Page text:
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Twitter says about 130 accounts were targeted in cyberattack this week

Technology & Science

Twitter Inc. disclosed late on Thursday that hackers targeted about 130 accounts during the cyberattack this week, an incident in which profiles of many prominent personalities and organizations were compromised.

The Twitter accounts of Bill Gates, Barack Obama and Kim Kardashian West were among those hacked earlier this week. (Ludovic Marin, Michael Sohn, Jacquelyn Martin/AP)

Twitter Inc. disclosed late on Thursday that hackers targeted about 130 accounts during the cyberattack this week, an incident in which profiles of many prominent personalities and organizations were compromised.

Hackers had accessed Twitter's internal systems to hijack some of the platform's top voices including U.S. presidential candidate Joe Biden, reality TV star Kim Kardashian, former U.S. president Barack Obama and billionaire Elon Musk and used them to solicit digital currency.

In its latest statement, Twitter said that the hackers were able to gain control to a "small subset" of the targeted accounts, and send tweets from them.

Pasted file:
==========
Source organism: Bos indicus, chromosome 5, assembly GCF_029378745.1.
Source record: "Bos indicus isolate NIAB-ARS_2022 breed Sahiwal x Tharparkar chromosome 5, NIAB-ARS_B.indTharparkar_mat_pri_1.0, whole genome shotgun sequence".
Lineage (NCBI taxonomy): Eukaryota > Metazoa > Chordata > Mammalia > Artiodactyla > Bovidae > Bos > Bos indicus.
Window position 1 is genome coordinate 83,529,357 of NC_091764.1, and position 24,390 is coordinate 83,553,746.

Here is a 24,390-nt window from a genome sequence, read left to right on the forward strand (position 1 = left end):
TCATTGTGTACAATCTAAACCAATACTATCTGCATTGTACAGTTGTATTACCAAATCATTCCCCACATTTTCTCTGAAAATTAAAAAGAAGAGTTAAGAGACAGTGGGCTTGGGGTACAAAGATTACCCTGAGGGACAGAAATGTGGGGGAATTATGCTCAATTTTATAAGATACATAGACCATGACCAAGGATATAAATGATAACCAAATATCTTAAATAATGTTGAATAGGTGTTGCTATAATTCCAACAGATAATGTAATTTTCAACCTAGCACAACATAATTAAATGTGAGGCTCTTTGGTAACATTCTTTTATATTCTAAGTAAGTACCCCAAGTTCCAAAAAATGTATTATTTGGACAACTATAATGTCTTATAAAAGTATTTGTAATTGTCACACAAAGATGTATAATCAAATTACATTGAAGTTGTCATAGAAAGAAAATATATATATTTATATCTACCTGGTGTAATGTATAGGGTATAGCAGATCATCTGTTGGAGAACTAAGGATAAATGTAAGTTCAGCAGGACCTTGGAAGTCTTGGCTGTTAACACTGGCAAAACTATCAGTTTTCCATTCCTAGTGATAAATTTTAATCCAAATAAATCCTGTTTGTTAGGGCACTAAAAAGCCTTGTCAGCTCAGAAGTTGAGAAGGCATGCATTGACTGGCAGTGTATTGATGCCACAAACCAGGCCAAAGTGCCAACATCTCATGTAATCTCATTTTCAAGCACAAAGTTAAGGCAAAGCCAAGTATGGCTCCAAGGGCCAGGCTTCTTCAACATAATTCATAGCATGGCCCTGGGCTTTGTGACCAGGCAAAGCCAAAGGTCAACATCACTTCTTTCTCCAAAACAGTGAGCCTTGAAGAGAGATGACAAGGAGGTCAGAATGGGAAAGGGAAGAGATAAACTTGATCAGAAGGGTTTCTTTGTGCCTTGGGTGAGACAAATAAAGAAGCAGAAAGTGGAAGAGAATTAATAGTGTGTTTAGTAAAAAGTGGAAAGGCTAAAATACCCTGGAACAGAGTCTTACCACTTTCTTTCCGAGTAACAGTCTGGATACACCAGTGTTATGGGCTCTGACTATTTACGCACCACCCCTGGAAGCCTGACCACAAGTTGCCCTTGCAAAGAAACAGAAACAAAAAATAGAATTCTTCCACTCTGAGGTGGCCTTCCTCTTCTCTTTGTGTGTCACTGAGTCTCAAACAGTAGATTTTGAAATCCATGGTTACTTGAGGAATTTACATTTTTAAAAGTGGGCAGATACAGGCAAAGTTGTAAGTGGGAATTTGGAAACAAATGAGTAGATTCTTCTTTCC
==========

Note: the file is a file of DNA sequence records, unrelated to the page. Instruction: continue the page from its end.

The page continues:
Based on what we know right now, we believe approximately 130 accounts were targeted by the attackers in some way as part of the incident. For a small subset of these accounts, the attackers were able to gain control of the accounts and then send Tweets from those accounts.

—@TwitterSupport

The company added that it was continuing to assess whether the attackers were able to access private data of the targeted accounts.

The high-profile accounts that were hacked also included rapper Kanye West, Amazon.com Inc founder Jeff Bezos, investor Warren Buffett, Microsoft Corp co-founder Bill Gates, and the corporate accounts for Uber Technologies Inc and Apple Inc.

Twitter reiterated that it was working with impacted account owners.

The FBI's San Francisco division is leading an inquiry into the hacking, with many Washington lawmakers also calling for an accounting of how it happened.

The law enforcement agency said that cyberattackers committed cryptocurrency fraud in the incident. Publicly available blockchain records show the apparent scammers received more than $100,000 US worth of cryptocurrency.

"We're still in the process of assessing longer-term steps that we may take and will share more details as soon as we can," Twitter added in its statement.

Credit belongs to : www.cbc.ca

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